Against All Odds – Torrey Smith

Josh Norman, Torrey Smith

Eagles Receiver Torrey Smith.  Photo by Keith Allison

Torrey Smith didn’t have it easy.

Smith was born on January 26, 1989 in Richmond, Virginia.  His mother, Monica, became pregnant with him when she was only 15 years old – his father was 25.  When Smith was born, he was ill with meningitis and jaundice, and weighed only 5.6 pounds.  His first 10 weeks were spent in an incubator, fighting for his life. It wasn’t easy, but tiny Baby Torrey pulled through.

Things didn’t exactly get any easier from there.  Over the next 4 years, Monica would give birth to 3 more children.  Raising 4 children before her twentieth birthday was too much to bear, and she needed help.  She turned to the man of the house; 4-yearold Torrey.  He immediately began learning how to prepare food and how to feed his siblings.  He spent his elementary school years changing diapers, doing laundry, and getting his siblings ready for school.  He saw and experienced violence and faced challenges that would be difficult for even a grown man.  But, through it all, In between school and helping raise his siblings, Smith found a place to find refuge, solace, and strength; sports.

It wasn’t easy, but Smith found a way to focus on baseball and football and to achieve great success.  Against all odds, it appeared that he would have the opportunity to attend college.  He was recruited by Division 1 schools including Virginia and Virginia Tech, but he chose Maryland, because it was the closest school to his home north of Fredericksburg, Virginia.  It didn’t take long for the coaching staff at Maryland to realized that they had struck gold.  In addition to having immense talent, Smith was an impressive human being.  Maryland’s coach at the time, Ralph Friedgen once said of Smith; “the good Lord made a perfect person right there.”  But things still weren’t easy for Smith.  During his junior year of college, his mother was incarcerated, and Smith had to help his siblings from afar.

During that difficult junior year, things in Smith’s life began to change.  He said in a video the called “The Locker Room’s Binding Force;” I went to Bible study, I went to church often growing up, but it wasn’t until I was my last year of College when I realized I was kind of living off of everyone else’s salvation.  Like, I wasn’t really finding out things on my own.  I wasn’t really diving into the word and experiencing that the way I experienced everything around me.  That’s when I realized I was living the wrong way.”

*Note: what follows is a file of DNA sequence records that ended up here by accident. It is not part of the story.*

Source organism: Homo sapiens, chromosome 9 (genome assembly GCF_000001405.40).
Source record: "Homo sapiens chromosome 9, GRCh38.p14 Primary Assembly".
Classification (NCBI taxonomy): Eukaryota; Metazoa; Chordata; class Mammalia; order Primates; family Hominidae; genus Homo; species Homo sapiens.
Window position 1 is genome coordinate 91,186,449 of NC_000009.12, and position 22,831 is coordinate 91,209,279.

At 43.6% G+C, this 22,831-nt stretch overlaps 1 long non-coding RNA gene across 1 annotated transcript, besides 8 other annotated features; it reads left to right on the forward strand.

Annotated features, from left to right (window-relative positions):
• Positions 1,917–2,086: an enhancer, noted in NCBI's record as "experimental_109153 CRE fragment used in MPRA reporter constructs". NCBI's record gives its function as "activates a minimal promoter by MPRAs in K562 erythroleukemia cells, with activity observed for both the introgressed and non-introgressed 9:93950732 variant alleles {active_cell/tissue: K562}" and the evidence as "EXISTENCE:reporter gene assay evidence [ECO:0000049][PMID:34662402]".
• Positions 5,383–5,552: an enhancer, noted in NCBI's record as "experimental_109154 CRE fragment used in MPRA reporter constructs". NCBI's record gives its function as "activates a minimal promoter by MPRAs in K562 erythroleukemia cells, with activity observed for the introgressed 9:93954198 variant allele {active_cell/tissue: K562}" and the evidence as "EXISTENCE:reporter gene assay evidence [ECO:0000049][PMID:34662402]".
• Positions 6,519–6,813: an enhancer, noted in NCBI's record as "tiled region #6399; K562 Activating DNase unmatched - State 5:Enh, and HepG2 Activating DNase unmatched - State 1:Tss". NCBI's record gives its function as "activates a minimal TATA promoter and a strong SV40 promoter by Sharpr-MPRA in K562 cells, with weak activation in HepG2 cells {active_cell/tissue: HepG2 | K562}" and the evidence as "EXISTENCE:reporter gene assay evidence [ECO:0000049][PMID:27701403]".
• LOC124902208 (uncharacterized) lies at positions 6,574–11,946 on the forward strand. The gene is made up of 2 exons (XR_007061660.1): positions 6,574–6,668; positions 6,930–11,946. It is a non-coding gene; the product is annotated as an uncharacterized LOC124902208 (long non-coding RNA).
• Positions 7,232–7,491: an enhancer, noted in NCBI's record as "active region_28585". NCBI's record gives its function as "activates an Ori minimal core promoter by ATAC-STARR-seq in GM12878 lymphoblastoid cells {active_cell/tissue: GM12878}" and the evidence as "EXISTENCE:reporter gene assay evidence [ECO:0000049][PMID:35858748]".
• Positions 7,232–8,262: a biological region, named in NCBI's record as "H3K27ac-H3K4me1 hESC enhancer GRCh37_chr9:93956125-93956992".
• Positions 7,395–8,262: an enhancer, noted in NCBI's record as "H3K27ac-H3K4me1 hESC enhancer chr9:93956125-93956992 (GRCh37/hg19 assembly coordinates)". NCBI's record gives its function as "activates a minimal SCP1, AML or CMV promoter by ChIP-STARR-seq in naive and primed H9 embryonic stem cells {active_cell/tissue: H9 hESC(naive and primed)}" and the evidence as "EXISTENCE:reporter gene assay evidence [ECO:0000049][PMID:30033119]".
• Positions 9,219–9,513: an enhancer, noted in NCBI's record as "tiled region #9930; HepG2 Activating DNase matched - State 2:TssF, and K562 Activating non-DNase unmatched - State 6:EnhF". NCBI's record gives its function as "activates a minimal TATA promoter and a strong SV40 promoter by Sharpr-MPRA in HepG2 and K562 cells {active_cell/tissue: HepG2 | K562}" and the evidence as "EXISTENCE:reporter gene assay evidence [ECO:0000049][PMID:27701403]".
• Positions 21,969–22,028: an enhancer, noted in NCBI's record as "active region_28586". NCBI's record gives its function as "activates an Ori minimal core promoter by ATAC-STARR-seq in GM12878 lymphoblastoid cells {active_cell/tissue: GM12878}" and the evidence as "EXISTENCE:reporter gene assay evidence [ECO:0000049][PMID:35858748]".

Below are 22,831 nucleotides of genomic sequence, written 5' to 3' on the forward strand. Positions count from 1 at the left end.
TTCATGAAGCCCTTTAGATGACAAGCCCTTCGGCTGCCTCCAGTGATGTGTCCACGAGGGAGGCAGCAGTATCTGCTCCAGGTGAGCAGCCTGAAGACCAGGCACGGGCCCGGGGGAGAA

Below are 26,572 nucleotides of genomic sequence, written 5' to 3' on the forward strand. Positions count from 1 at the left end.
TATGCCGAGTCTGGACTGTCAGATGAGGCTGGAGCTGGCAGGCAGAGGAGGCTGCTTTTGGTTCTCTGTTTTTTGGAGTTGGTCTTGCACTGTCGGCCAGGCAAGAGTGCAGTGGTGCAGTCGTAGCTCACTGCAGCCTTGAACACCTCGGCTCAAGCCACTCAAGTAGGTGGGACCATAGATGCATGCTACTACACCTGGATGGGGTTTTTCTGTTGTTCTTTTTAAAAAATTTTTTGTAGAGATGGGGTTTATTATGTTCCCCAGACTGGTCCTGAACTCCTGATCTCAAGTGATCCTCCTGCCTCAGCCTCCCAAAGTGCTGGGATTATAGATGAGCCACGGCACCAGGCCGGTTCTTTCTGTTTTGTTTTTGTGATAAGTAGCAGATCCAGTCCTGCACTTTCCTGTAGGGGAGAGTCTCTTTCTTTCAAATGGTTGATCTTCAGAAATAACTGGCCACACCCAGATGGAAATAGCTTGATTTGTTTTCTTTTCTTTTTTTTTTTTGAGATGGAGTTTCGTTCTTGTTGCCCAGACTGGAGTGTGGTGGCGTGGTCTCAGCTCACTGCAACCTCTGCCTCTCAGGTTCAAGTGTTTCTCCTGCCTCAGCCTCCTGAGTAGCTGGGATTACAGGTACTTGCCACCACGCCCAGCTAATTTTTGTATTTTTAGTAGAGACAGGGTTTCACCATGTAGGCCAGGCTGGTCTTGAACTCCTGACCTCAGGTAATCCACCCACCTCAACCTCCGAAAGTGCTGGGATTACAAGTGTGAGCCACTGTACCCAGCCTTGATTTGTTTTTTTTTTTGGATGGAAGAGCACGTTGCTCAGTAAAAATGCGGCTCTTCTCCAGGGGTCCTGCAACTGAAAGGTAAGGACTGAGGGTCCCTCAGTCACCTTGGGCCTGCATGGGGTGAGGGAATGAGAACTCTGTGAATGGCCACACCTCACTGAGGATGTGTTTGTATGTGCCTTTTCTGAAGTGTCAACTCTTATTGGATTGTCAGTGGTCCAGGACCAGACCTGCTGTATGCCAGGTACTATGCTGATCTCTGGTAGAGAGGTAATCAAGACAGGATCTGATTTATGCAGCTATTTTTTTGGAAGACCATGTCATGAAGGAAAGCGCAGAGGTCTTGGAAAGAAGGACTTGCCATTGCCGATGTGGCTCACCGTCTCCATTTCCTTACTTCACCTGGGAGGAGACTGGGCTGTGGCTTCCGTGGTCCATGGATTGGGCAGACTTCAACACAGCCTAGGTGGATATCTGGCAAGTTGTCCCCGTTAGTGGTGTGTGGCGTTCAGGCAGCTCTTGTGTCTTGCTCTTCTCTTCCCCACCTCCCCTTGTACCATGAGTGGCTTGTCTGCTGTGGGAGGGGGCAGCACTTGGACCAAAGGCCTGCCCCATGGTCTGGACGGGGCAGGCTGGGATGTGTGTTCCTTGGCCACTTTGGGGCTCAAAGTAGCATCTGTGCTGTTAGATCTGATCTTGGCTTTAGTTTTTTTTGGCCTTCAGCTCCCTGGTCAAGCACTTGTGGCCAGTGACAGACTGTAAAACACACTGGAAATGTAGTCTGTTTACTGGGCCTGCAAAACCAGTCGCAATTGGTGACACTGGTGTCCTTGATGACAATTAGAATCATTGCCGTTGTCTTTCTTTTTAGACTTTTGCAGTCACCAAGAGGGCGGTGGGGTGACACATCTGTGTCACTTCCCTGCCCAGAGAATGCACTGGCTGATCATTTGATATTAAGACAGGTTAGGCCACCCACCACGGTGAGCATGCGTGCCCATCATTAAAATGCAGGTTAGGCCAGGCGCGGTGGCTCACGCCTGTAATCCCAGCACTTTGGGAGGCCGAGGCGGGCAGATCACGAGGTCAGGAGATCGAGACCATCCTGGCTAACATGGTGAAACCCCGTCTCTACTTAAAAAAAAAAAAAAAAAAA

Smith’s newfound dedication to his faith gave him the strength to persevere amidst the challenges.  He had a strong season for the Terps and impressed NFL scouts.  Finally, the summer following that difficult junior year, after a season in which he caught 67 passes, Smith finally caught a break.  He was drafted in the 2nd round of the draft.  And, of all the teams to select him, he was drafted by the Baltimore Ravens – a team close to home.  He played in all 16 games of his rookie season in 2011, catching 50 passes for 841 yards and 7 touchdowns.  He helped the Ravens make it all the way to the AFC Championship game against the Patriots.  Smith showed his skill in that game, hauling in 3 receptions for 82 yards and a touchdown.  It was almost enough to carry the Ravens to the Super Bowl.  Almost.  They fell just shy, losing 23-20.  Smith was just 22 years old and his future seemed bright.  It seemed as if “happily ever after” had finally arrived for a young man who had been through so much.

It hadn’t.